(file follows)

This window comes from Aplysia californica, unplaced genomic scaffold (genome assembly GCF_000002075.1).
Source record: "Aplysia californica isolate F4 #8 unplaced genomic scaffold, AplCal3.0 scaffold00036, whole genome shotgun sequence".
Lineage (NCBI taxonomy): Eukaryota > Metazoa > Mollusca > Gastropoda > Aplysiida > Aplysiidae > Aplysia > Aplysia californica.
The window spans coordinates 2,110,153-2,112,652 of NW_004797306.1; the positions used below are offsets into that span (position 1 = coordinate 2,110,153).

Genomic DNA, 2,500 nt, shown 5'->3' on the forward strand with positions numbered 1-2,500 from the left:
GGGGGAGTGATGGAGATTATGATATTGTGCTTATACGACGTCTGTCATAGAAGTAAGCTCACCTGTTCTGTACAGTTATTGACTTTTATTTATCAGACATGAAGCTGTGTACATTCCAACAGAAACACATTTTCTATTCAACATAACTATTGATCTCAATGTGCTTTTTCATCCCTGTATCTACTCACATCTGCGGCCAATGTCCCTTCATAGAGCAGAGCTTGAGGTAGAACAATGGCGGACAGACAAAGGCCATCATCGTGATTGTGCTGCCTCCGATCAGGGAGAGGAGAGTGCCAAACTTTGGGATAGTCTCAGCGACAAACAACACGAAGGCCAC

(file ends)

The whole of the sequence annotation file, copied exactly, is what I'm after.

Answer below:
This window comes from Aplysia californica, unplaced genomic scaffold (genome assembly GCF_000002075.1).
Source record: "Aplysia californica isolate F4 #8 unplaced genomic scaffold, AplCal3.0 scaffold00036, whole genome shotgun sequence".
Lineage (NCBI taxonomy): Eukaryota > Metazoa > Mollusca > Gastropoda > Aplysiida > Aplysiidae > Aplysia > Aplysia californica.
The window spans coordinates 2,110,153-2,112,652 of NW_004797306.1; the positions used below are offsets into that span (position 1 = coordinate 2,110,153).

Genomic DNA, 2,500 nt, shown 5'->3' on the forward strand with positions numbered 1-2,500 from the left:
GGGGGAGTGATGGAGATTATGATATTGTGCTTATACGACGTCTGTCATAGAAGTAAGCTCACCTGTTCTGTACAGTTATTGACTTTTATTTATCAGACATGAAGCTGTGTACATTCCAACAGAAACACATTTTCTATTCAACATAACTATTGATCTCAATGTGCTTTTTCATCCCTGTATCTACTCACATCTGCGGCCAATGTCCCTTCATAGAGCAGAGCTTGAGGTAGAACAATGGCGGACAGACAAAGGCCATCATCGTGATTGTGCTGCCTCCGATCAGGGAGAGGAGAGTGCCAAACTTTGGGATAGTCTCAGCGACAAACAACACGAAGGCCAC